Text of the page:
A retrospective, observational study has found that people who received the BCG vaccination — which prevents tuberculosis — were less likely to report symptoms of COVID-19 and less likely to have antibodies against the infection in their blood.
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Scientists developed the BCG (bacillus Calmette-Guérin) vaccine more than 100 years ago to protect against the bacterial infection tuberculosis (TB).
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In the United States, BCG is approved for people at high risk of developing TB and for treating some forms of bladder cancer.
But research also suggests that BCG vaccination early in life can reduce child mortality by up to 45%, mainly through reduced susceptibility to sepsis (blood poisoning) in babies, respiratory infections, and fever.
In adolescents and older people, there is also some evidence that BCG protects against viral respiratory infections.
Scientists believe the vaccine primes the “innate” immune system, the body’s first line of defense against viruses and other invading organisms. Unlike adaptive immunity, innate immunity rarely targets specific pathogens that the body has encountered in the past.
Researchers at the Cedars-Sinai Medical Center in Los Angeles, CA, wondered whether BCG might reduce susceptibility to SARS-CoV-2, the virus that causes COVID-19.
“We were interested in studying the BCG vaccine because it has long been known to have a general protective effect against a range of bacterial and viral diseases other than TB, including neonatal sepsis and respiratory infections,” says co-senior author Dr. Moshe Arditi, director of the Pediatric and Infectious Diseases and Immunology Division at Cedars-Sinai.
The team has reported their results online in The Journal of Clinical Investigation.
Between May 11 and June 18, 2020, 6,201 healthcare workers gave blood samples and answered questions about their medical history, including whether they had received BCG and vaccines against two other bacterial infections and influenza.
In total, 1,836 said they had received the BCG vaccination, 4,275 said they had not received it, and 90 were unsure.
Those with the vaccination were less likely to report experiencing symptoms of COVID-19 at any time in the past 6 months.
Overall, 3.5% of the entire cohort tested positive for SARS-CoV-2 antibodies.
Among those who reported receiving the BCG vaccine, 2.7% tested positive, while among those who said they hadn’t received it, 3.8% tested positive.
“It appears that BCG-vaccinated individuals either may have been less sick and therefore produced fewer anti-SARS-CoV-2 antibodies, or they may have mounted a more efficient cellular immune response against the virus,” says Dr. Arditi.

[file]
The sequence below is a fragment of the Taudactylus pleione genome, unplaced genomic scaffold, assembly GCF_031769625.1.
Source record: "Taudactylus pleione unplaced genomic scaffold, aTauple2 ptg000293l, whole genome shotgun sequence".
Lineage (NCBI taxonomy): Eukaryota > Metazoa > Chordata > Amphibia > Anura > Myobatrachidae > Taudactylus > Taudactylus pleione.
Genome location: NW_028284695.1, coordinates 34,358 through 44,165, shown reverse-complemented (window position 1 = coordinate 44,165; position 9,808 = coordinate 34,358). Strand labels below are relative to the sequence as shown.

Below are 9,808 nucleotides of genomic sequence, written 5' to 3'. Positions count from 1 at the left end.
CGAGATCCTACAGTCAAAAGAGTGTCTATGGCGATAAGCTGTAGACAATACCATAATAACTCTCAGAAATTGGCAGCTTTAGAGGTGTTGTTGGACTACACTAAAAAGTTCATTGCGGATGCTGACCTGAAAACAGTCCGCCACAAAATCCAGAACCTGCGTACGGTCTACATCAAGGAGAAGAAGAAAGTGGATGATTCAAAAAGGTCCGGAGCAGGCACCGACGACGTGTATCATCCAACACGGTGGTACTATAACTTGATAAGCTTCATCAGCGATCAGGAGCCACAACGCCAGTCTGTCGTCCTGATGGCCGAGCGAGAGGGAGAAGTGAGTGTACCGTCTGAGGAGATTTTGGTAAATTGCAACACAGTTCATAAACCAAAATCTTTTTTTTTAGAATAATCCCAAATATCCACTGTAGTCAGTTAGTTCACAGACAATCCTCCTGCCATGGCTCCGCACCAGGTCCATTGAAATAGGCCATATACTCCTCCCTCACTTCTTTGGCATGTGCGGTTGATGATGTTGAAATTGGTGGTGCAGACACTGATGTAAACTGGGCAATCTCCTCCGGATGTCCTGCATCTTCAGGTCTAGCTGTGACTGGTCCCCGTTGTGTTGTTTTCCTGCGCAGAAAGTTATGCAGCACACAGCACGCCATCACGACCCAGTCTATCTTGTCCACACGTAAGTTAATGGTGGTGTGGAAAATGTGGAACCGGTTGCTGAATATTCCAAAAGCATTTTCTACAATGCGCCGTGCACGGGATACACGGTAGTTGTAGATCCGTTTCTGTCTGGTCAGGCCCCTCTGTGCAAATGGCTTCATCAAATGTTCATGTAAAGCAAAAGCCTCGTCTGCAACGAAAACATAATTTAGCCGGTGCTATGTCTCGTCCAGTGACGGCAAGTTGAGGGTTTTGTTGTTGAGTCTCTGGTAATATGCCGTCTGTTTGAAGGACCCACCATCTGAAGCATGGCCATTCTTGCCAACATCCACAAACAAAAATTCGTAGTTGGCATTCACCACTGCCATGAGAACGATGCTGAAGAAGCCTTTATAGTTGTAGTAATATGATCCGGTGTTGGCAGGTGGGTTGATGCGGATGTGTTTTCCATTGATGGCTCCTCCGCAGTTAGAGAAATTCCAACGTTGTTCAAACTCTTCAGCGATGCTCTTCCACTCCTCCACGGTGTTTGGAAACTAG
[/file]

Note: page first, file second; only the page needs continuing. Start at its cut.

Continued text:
After adjusting for age and sex, BCG vaccination — but none of the other vaccinations — was still associated with a reduced likelihood of testing positive for SARS-CoV-2 antibodies.
In their paper, the researchers write:
“Taken together, these results indicate that a history of BCG vaccination confers a nonspecific protective effect against infection with SARS-CoV-2 and decreases the presence of self-reported COVID-19 symptoms. This appears to be specific to BCG, as [other vaccinations] […] are not associated with similar protection against infection with SARS-CoV-2.”
One of the study’s limitations was that it relied on participants’ recollection of which vaccines they had received, and whether they had experienced typical COVID-19 symptoms in the previous 6 months.
In addition, the numbers in each group who developed symptoms or tested positive were relatively small, which limited the statistical power of the study and the reliability of its findings.
However, it is interesting to note that those who reported receiving the BCG vaccination were older on average. They were also more likely to have diabetes, hypertension, cardiovascular disease, and chronic obstructive pulmonary disease.
These are all factors that increase a person’s chances of developing a severe COVID-19 infection.
In August 2020, Medical News Today reported another observational study, which suggested countries with mandatory BCG vaccination had a degree of “herd immunity” against the disease.
There are 22 clinical trials currently investigating BCG’s potential to prevent or treat COVID-19, which should provide more definitive evidence. Dr. Arditi and Cedars-Sinai are involved in one of the studies.
No-one believes BCG will be more effective than specific vaccines for COVID-19, Dr. Arditi explains. But if the trials prove its worth, as a well-established vaccine, BCG could be quickly approved and rolled out for this application.
“It is a potentially important bridge that could offer some benefit until we have the most effective and safe COVID-19 vaccines made widely available,” he says.